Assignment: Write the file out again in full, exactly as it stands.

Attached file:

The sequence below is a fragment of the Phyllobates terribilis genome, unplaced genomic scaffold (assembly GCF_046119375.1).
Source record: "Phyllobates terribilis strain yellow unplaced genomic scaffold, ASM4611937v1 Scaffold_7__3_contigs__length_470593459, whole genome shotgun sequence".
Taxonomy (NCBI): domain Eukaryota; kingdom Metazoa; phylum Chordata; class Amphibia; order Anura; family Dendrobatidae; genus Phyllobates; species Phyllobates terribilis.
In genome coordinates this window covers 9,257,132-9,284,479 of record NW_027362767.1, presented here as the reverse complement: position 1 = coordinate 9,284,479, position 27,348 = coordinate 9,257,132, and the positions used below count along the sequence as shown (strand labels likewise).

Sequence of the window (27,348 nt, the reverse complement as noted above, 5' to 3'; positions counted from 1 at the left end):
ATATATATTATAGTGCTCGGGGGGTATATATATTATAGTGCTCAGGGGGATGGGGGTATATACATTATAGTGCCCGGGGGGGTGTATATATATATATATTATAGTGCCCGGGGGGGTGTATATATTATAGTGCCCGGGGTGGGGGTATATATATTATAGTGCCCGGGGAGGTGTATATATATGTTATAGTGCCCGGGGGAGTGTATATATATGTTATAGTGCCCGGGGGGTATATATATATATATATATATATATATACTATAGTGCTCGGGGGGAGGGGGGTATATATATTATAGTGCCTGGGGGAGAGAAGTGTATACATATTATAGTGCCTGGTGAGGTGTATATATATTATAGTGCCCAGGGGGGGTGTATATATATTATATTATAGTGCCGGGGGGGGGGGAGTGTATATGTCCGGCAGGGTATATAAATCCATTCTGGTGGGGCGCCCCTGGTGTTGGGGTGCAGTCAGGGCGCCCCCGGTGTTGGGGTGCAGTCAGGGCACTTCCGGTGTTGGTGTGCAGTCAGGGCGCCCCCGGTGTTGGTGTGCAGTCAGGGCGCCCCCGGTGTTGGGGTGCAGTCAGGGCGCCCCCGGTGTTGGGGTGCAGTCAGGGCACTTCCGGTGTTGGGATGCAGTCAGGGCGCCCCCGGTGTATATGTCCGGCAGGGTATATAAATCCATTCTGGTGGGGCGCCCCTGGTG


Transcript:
The sequence below is a fragment of the Phyllobates terribilis genome, unplaced genomic scaffold (assembly GCF_046119375.1).
Source record: "Phyllobates terribilis strain yellow unplaced genomic scaffold, ASM4611937v1 Scaffold_7__3_contigs__length_470593459, whole genome shotgun sequence".
Taxonomy (NCBI): domain Eukaryota; kingdom Metazoa; phylum Chordata; class Amphibia; order Anura; family Dendrobatidae; genus Phyllobates; species Phyllobates terribilis.
In genome coordinates this window covers 9,257,132-9,284,479 of record NW_027362767.1, presented here as the reverse complement: position 1 = coordinate 9,284,479, position 27,348 = coordinate 9,257,132, and the positions used below count along the sequence as shown (strand labels likewise).

Sequence of the window (27,348 nt, the reverse complement as noted above, 5' to 3'; positions counted from 1 at the left end):
ATATATATTATAGTGCTCGGGGGGTATATATATTATAGTGCTCAGGGGGATGGGGGTATATACATTATAGTGCCCGGGGGGGTGTATATATATATATATTATAGTGCCCGGGGGGGTGTATATATTATAGTGCCCGGGGTGGGGGTATATATATTATAGTGCCCGGGGAGGTGTATATATATGTTATAGTGCCCGGGGGAGTGTATATATATGTTATAGTGCCCGGGGGGTATATATATATATATATATATATATATACTATAGTGCTCGGGGGGAGGGGGGTATATATATTATAGTGCCTGGGGGAGAGAAGTGTATACATATTATAGTGCCTGGTGAGGTGTATATATATTATAGTGCCCAGGGGGGGTGTATATATATTATATTATAGTGCCGGGGGGGGGGGAGTGTATATGTCCGGCAGGGTATATAAATCCATTCTGGTGGGGCGCCCCTGGTGTTGGGGTGCAGTCAGGGCGCCCCCGGTGTTGGGGTGCAGTCAGGGCACTTCCGGTGTTGGTGTGCAGTCAGGGCGCCCCCGGTGTTGGTGTGCAGTCAGGGCGCCCCCGGTGTTGGGGTGCAGTCAGGGCGCCCCCGGTGTTGGGGTGCAGTCAGGGCACTTCCGGTGTTGGGATGCAGTCAGGGCGCCCCCGGTGTATATGTCCGGCAGGGTATATAAATCCATTCTGGTGGGGCGCCCCTGGTG